Saturday, November 24, 2007

Why I love living here

I do it often, but never enough, so here I say it once again:
Thank you God, that I managed to stumble my way across Canada in order to end up here, in beautiful British Columbia.
We are so blessed here, to have these visual wonders surround us with such appreciable abundance. It's hard to stay depressed, or to live without faith for a positive future, when you live with so much to be grateful for.
In fact, wouldn't it be fair to say that it's actually harder to stay depressed, than it is to have one's sadness subside, once you spend a few hours submerged in the beauty of nature..?

I'm grateful for the humbling smallness that befalls me when I stare out at nature's gallery of treasures, such as were on display throughout the mountain park I accidentally visited this afternoon. (I got lost and in so doing found a new world to explore) It's a useful check to one's vanity, to measure oneself within such awe-inspiring splendors. Who could see their personal problems as the most important things in the world, when the world stares back at you and serves up such an endless feast for the senses? What makes our lives valuable in a world that seems so complete without us? What elevates our personal concerns higher than the heights of these trees, these mountains, higher than the sky above us all?
What is so special about us, compared to the awe-inspiring glory we find ourselves in?

The answer takes a while to come, but when it does it is as clear and obvious as the beauty around us: we can feel awe at what we see, therefore we fit in. We are indeed crucial in making nature special, since it is special for us. In itself nature is nothing, it is by our relationship to it that it possesses any meaning at all. So long as we can feel an appreciation for nature's beauty, it is then our lives that are beautiful.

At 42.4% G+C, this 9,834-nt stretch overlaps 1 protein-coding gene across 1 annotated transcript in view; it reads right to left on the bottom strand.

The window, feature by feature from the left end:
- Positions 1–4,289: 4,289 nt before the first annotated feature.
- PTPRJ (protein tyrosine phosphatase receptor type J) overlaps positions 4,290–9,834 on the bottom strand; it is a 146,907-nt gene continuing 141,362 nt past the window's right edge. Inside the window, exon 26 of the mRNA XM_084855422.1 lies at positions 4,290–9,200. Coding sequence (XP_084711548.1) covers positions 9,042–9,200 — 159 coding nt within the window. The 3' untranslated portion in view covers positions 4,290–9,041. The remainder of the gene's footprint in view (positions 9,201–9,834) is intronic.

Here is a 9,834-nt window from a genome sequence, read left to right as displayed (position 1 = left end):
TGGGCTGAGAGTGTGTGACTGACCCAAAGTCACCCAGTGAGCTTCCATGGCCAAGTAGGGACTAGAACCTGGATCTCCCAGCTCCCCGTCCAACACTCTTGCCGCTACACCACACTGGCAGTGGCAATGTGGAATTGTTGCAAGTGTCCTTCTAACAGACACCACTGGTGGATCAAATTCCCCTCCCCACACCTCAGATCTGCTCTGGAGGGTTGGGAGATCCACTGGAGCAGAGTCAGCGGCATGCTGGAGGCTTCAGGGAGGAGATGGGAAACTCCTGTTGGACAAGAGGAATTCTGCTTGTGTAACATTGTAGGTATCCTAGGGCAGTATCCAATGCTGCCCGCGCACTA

As mankind stumbles its way through attempts to find a balanced harmony with nature, entertaining the blasphemy that the beast of man can be welcome amid such beauty, the winding well-kept trails and welcome park benches speak to the ennobling commitments we make to be of service to our fellow men. If we should forget our ties with nature, it would only be through neglecting our Covenant with our fellow men, a commitment easily renewed by the curiosity to go searching for further splendors, to share with future seekers of natural beauty. We dare justify our existence alongside the marvels of nature by the manner in which we enter into harmonious relationships with others; when considering the dormant brute that lies within man, harmony between men is surely the greater marvel.
Blessed are those granted the good fortune to appreciate it.

All I could think of today, while soaking in one view after another, each more memorable than the last, was all the people I am blessed to know, that I could invite with me the next time I come this way again.

For what good is good fortune, unless is it shared?


Rob Misek said...

Yeah the natural wonders of BC are beautiful.

If you could only do something about the liberals driving the social decline to moral bankruptcy.

Do you agree with me that people are losing the basic social value to discriminate between right and wrong?

In this universe, the truth is our crucible. Yet more and more people don't care about it.

Join with me in a covenant of the truth.

truepeers said...

rob, i reply to you here.

Thanks for the comments.